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Zimbabwe
Practice Relating to Rule 73. Biological Weapons
According to the Report on the Practice of Zimbabwe, Zimbabwe’s practice in international fora shows that it believes that the prohibition of the use of biological weapons is customary. 
Report on the Practice of Zimbabwe, 1998, Chapter 3.4.
In 2009, during the opening session of the seventh parliament of Zimbabwe, the President of Zimbabwe stated:
The provisions of the [1972 Biological Weapons] Convention are consistent with the Geneva Conventions of 1949, which Zimbabwe has acceded to and incorporated into her domestic law. The Bacteriological [i.e. Biological] Weapons Convention will therefore be incorporated into national legislation during this session. 
Zimbabwe, Address by the President of Zimbabwe during the opening session of the seventh Parliament of Zimbabwe, 6 October 2009.
In 2014, in a speech on the occasion of a workshop on the Biological and Toxin Weapons Crimes Bill, the Director of Procurement, Research and Administration in Zimbabwe’s Ministry of Defence stated:
As some of you may be aware, the Biological and Toxin Weapons Bill falls into the category of [c]hemical disarm[a]ment legislation that seeks to criminalise and prohibit the use of harmful chemicals and toxins in warfare. The bill seeks to protect the society from the indiscriminate effects of biological and toxin weapons in the event of armed conflict. You are aware, ladies and gentlemen[,] that once these biological and toxin weapons are unleashed, they don’t discriminate between a combatant and an innocent civilian and this is undesirable. It is our duty as Government to protect our people and as such we do not want our people to become victims of such atrocious substances.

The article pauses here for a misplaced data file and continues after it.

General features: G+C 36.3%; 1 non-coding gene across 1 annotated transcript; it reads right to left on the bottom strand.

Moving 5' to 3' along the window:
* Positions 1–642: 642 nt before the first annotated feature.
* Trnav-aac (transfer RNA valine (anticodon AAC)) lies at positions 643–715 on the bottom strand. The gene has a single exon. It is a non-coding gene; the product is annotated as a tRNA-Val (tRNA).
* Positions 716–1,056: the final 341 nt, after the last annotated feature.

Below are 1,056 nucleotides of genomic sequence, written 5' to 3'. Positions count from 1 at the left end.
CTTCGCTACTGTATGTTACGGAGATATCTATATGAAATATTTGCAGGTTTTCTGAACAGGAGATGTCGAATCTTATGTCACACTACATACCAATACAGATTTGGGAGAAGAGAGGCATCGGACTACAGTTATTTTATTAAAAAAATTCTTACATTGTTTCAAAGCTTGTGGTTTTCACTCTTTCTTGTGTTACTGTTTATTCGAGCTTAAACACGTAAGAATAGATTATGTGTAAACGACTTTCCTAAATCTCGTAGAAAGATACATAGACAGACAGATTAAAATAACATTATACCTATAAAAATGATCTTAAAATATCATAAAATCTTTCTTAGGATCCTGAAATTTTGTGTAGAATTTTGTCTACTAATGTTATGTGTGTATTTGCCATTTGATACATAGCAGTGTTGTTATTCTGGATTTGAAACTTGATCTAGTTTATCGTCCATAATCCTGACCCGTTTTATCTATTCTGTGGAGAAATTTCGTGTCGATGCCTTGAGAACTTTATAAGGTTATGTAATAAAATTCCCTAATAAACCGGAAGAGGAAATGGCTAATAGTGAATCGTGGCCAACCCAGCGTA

This Bill seeks to domesticate the provisions of two treaties which Zimbabwe signed and ratified[,] namely the Convention on the Prohibition of the Development, Production and Stockpiling of Bacteriological (Biological) and Toxin Weapons and on their Destruction of 1972 … and the Geneva Protocol [for] the Prohibition of the Use [in War] of Asphyxiating, Poisonous or Other Gases, and of Bacteriological Methods of Warfare (Geneva Protocol 1925).
It would be folly for us as Government to seek to develop our economy and allow our people to perish through the use of Weapons of Mass Destruction such as Biological and Toxin Weapons … Such economic development will be useless for as long as our people remain vulnerable to the use of such weapons in the event of armed conflict in this country. It is therefore pertinent that as we deliberate on this proposed bill, we have this at the back of our minds. We have to weigh the pros and cons of adopting this kind of legislation. 
Zimbabwe, Speech by the Director of Procurement, Research and Administration in the Ministry of Defence on the occasion of the Workshop on the Biological and Toxin Weapons Crimes Bill, 24 November 2014, pp. 3–5.